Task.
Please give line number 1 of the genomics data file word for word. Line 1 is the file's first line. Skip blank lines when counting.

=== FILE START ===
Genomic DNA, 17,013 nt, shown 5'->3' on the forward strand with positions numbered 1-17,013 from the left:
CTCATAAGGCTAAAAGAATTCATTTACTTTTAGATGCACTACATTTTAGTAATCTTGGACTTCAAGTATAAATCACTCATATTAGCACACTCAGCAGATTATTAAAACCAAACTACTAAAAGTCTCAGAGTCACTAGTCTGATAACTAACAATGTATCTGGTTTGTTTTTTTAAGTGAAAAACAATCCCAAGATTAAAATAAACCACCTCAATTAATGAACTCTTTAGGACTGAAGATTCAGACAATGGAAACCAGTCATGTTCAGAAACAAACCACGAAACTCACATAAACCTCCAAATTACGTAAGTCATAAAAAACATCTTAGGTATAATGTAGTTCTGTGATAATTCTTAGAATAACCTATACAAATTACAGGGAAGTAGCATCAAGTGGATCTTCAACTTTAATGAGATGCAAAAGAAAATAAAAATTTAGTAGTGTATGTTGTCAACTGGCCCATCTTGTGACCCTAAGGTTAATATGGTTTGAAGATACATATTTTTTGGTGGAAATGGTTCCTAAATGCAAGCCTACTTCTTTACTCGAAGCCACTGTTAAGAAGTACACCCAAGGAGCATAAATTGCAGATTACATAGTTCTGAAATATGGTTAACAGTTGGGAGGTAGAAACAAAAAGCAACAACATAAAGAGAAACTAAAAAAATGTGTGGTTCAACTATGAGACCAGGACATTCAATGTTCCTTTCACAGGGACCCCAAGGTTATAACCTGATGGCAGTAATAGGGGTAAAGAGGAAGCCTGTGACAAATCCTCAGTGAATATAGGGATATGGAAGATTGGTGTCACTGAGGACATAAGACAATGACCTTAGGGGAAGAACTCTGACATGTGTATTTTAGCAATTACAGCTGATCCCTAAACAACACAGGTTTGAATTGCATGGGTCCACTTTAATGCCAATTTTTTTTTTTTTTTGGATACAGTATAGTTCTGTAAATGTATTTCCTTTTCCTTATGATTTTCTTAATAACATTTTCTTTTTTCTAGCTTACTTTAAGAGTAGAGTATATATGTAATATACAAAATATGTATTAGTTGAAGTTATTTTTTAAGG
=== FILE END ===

Genomic DNA, 17,013 nt, shown 5'->3' on the forward strand with positions numbered 1-17,013 from the left: